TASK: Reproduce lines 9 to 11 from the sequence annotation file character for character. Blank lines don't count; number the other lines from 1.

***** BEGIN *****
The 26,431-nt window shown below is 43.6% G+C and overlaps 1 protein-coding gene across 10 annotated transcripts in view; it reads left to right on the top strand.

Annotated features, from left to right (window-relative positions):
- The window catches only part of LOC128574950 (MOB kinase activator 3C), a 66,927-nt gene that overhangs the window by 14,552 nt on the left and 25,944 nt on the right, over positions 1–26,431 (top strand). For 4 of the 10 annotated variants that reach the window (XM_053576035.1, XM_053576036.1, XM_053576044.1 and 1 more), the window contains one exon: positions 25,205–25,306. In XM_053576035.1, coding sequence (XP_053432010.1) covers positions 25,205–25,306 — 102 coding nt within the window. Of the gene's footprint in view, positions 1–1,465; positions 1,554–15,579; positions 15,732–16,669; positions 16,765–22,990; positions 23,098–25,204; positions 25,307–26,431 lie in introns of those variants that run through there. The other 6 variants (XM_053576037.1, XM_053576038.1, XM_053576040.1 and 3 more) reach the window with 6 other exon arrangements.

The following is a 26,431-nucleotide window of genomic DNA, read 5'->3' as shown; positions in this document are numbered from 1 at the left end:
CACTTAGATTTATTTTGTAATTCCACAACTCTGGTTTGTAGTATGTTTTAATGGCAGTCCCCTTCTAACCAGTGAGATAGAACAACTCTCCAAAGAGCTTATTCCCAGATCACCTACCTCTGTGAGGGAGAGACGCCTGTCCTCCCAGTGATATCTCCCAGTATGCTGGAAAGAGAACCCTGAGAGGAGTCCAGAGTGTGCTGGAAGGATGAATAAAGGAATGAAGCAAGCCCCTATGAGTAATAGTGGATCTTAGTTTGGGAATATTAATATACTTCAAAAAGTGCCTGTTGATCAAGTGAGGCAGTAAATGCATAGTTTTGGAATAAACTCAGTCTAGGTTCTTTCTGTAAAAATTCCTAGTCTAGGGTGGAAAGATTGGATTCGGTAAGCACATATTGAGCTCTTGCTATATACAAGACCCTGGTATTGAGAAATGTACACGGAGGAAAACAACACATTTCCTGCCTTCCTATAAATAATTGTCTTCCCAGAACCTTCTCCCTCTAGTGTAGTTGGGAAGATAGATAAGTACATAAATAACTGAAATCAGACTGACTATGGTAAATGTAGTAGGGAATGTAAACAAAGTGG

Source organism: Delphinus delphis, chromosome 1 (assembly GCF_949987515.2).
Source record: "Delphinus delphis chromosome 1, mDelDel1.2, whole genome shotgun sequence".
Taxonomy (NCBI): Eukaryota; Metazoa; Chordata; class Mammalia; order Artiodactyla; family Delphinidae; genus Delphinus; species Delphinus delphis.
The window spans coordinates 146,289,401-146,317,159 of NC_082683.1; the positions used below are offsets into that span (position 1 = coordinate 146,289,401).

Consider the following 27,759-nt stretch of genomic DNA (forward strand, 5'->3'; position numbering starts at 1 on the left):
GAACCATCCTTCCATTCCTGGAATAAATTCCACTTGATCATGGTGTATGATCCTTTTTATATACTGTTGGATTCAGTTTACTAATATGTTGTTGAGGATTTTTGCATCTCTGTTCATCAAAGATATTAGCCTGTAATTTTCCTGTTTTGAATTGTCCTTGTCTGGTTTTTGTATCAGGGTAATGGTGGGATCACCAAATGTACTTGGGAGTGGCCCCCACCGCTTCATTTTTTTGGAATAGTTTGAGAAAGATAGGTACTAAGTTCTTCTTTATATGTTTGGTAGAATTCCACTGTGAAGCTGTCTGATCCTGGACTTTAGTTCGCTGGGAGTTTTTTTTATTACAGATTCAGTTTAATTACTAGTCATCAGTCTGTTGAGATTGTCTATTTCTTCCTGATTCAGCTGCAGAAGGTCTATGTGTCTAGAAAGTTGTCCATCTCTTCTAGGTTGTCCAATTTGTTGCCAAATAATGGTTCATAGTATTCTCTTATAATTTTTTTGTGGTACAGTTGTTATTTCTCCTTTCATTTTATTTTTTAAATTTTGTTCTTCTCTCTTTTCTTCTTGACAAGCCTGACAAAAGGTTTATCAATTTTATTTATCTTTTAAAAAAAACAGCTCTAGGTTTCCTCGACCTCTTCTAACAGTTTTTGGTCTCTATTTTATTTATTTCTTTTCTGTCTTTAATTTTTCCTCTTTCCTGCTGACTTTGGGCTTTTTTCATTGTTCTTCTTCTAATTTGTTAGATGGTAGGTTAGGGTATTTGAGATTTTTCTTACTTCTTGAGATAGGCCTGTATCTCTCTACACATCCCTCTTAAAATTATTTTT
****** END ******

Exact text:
The window spans coordinates 146,289,401-146,317,159 of NC_082683.1; the positions used below are offsets into that span (position 1 = coordinate 146,289,401).

Consider the following 27,759-nt stretch of genomic DNA (forward strand, 5'->3'; position numbering starts at 1 on the left):
GAACCATCCTTCCATTCCTGGAATAAATTCCACTTGATCATGGTGTATGATCCTTTTTATATACTGTTGGATTCAGTTTACTAATATGTTGTTGAGGATTTTTGCATCTCTGTTCATCAAAGATATTAGCCTGTAATTTTCCTGTTTTGAATTGTCCTTGTCTGGTTTTTGTATCAGGGTAATGGTGGGATCACCAAATGTACTTGGGAGTGGCCCCCACCGCTTCATTTTTTTGGAATAGTTTGAGAAAGATAGGTACTAAGTTCTTCTTTATATGTTTGGTAGAATTCCACTGTGAAGCTGTCTGATCCTGGACTTTAGTTCGCTGGGAGTTTTTTTTATTACAGATTCAGTTTAATTACTAGTCATCAGTCTGTTGAGATTGTCTATTTCTTCCTGATTCAGCTGCAGAAGGTCTATGTGTCTAGAAAGTTGTCCATCTCTTCTAGGTTGTCCAATTTGTTGCCAAATAATGGTTCATAGTATTCTCTTATAATTTTTTTGTGGTACAGTTGTTATTTCTCCTTTCATTTTATTTTTTAAATTTTGTTCTTCTCTCTTTTCTTCTTGACAAGCCTGACAAAAGGTTTATCAATTTTATTTATCTTTTAAAAAAAACAGCTCTAGGTTTCCTCGACCTCTTCTAACAGTTTTTGGTCTCTATTTTATTTATTTCTTTTCTGTCTTTAATTTTTCCTCTTTCCTGCTGACTTTGGGCTTTTTTCATTGTTCTTCTTCTAATTTGTTAGATGGTAGGTTAGGGTATTTGAGATTTTTCTTACTTCTTGAGATAGGCCTGTATCTCTCTACACATCCCTCTTAAAATTATTTTT